But the biggest shock is the fact that today Skully is a bankrupt and more than 3,000 people who pre-ordered helmets may never get them. Rumors say that even getting a refund may be close to impossible.

So where did the raised money go?

It was revealed that the brothers used the money to…

pay rent and security deposits to new apartments, weekly cleanings, grocery bills, all restaurant meals, but also personal tech including iPads, iPhones, TVs, watches, and GoPros. (source: bgr).

What is more…

They also purchased an Audi R8, two Dodge Vipers (one of them was involved in a crash and needed replacement), four new motorcycles, and $13,000 trips to Vegas. The brothers also paid for trips to Florida, last-minute first-class tickets to Hawaii, strip joints and limo rides. They also paid $80,000 in cash to an unnamed co-founder, money that was hidden as expenses for a trip to China.

All in all, the Weller brothers denied the claims of the lawsuit, which accuses them for fraudulently using Skully’s corporate funds for personal use.

Back to recent events about Pebble, it is too early to easily find out what went wrong, but even though this situation seems to be complicated too. Last week Eric Migicovsky (CEO) wrote in his post, that:Warranty support is no longer available for Pebble watches.

Warranty support is no longer available for Pebble watches.

This led us, the whole industry, to one question:

Is it fair for the customers?

Obviously, it’s not. What is more, this kind of service breaks Consumer’s Security Policy. So what would Pebble do about refunds, which people who backed their last campaign, should get?

The official statement says that: “Kickstarter backers who have not received their rewards will receive a full refund by December 16, 2016 to their credit cards”, so people shouldn’t be afraid, but there is the third and the toughest question:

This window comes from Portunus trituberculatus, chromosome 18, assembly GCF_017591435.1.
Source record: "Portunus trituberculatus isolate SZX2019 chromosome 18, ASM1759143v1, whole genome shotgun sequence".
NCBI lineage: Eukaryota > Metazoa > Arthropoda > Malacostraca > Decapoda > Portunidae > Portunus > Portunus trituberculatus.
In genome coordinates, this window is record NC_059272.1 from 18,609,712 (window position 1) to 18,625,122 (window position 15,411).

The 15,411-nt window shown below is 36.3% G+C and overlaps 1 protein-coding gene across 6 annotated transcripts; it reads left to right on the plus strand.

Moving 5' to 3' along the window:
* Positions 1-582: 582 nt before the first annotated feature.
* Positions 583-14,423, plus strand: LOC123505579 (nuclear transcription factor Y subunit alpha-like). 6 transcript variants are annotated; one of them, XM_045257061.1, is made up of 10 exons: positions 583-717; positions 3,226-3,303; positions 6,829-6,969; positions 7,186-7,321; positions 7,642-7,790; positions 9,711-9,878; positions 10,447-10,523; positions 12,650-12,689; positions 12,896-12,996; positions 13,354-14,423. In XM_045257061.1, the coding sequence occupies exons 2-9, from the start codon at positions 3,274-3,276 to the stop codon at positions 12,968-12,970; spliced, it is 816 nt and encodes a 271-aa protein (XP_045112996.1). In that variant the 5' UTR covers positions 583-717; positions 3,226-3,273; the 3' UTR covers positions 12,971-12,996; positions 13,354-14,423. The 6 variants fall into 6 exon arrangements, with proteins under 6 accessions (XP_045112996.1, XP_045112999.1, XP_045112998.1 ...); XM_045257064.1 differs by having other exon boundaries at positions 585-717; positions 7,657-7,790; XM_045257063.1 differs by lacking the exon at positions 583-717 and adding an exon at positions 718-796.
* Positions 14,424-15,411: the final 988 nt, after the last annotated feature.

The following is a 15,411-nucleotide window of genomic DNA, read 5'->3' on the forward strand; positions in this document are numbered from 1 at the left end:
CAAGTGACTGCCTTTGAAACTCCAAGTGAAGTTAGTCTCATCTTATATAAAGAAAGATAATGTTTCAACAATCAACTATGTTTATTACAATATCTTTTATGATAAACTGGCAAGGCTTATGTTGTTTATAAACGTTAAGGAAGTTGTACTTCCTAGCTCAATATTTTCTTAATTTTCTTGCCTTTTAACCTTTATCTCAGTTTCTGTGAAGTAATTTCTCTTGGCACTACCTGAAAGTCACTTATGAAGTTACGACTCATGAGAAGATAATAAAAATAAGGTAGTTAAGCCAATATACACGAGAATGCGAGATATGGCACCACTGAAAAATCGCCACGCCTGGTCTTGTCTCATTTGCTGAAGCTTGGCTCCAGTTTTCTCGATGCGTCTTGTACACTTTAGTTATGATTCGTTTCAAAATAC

What’s the point of starting the crowdfunding campaign when meeting over 900% of your goal doesn’t save your company?

The answer is clear it is no point at all. So we can only wonder about other aims of Pebble’s management.

Finally, this whole situation in crowdfunding, which we have been observing for the last years changes the way people perceive crowdfunding and the industry of innovative hardware companies and start-ups. Now we not only have to face the toughness of developing our own hardware start-up, but also fight for the trust of people who back products via crowdfunding portals.

Why are hardware companies failing? Is it the future of hardware start-ups?

No, it’s not. The problem here is badly estimated production costs. Founders of the company incorrectly calculate future costs of every part for preparation of their products. Most important is to be realistic about the overall. The management team should be aware of the whole process. This will help to honestly deliver the product to the customer. This is crucial because the main point is that everything is made thanks to the money from customers and companies, who trusted start-ups, because they wanted to participate in creating innovative products, even if they would have to wait for shipping.